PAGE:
Winged Lions of Venice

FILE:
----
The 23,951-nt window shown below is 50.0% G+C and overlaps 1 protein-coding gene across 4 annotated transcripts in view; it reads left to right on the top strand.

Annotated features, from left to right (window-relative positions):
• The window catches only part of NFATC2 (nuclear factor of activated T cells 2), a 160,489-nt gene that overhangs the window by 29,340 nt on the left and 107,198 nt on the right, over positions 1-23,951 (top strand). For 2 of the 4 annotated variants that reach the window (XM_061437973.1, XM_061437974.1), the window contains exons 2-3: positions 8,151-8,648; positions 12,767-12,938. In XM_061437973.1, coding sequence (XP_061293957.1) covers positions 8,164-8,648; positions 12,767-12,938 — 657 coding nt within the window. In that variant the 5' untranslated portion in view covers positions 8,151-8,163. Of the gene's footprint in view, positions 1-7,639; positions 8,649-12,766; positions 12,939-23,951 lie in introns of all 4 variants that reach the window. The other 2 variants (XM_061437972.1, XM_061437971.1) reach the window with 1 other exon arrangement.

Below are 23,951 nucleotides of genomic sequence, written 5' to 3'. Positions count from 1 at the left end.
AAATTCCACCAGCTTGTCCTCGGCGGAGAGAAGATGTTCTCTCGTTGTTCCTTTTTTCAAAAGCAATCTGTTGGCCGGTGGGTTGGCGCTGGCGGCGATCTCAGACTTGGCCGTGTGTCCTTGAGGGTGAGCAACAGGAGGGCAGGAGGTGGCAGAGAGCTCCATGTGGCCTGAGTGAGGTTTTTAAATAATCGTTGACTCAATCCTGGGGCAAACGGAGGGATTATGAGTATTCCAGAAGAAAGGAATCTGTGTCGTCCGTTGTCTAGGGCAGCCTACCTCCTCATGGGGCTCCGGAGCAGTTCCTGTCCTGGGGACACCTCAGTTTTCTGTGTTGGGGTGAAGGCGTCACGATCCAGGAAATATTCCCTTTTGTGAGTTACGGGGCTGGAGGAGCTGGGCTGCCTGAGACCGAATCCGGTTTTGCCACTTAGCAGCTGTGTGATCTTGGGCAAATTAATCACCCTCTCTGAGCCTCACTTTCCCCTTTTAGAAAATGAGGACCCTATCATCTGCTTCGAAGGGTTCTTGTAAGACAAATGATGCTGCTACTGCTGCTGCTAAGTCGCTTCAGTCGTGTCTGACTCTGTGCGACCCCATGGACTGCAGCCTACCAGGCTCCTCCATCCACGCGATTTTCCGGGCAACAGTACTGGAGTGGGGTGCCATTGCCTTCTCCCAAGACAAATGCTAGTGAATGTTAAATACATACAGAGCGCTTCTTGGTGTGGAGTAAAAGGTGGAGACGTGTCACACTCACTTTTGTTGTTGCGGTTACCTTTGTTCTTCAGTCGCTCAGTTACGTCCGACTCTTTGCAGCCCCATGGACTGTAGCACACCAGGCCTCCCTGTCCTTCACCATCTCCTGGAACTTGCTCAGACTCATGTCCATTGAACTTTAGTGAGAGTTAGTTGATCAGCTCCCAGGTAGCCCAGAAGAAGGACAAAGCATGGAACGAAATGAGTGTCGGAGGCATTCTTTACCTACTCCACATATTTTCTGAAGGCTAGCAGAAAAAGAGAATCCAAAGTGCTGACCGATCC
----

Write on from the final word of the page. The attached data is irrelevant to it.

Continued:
Wherever you walk in Venice you will find images of lions, who are part of the legend of its founding. Some eight hundred years before when he was on his way to Rome, Mark the Evangelist, it had been believed, had been told in a vision by an angel that one day his body would be laid to rest on an island in the Venetian lagoon. Two merchants, who sailed home from Egypt in the ninth century, stole the body of St. Mark from Alexandria and supposedly concealed his body in a basket under salted pork to mask the smell. It was received by the city authorities and reburied with great solemnity, bringing great prestige to the city. The local religious and civic authorities quickly elected St. Mark as Venice’s patron saint, and the apostle’s traditional symbol–a winged lion–became the logo of the Venetian Republic. Wherever Venice ruled the Lion traveled and today they can be found as far away as the island of Crete.

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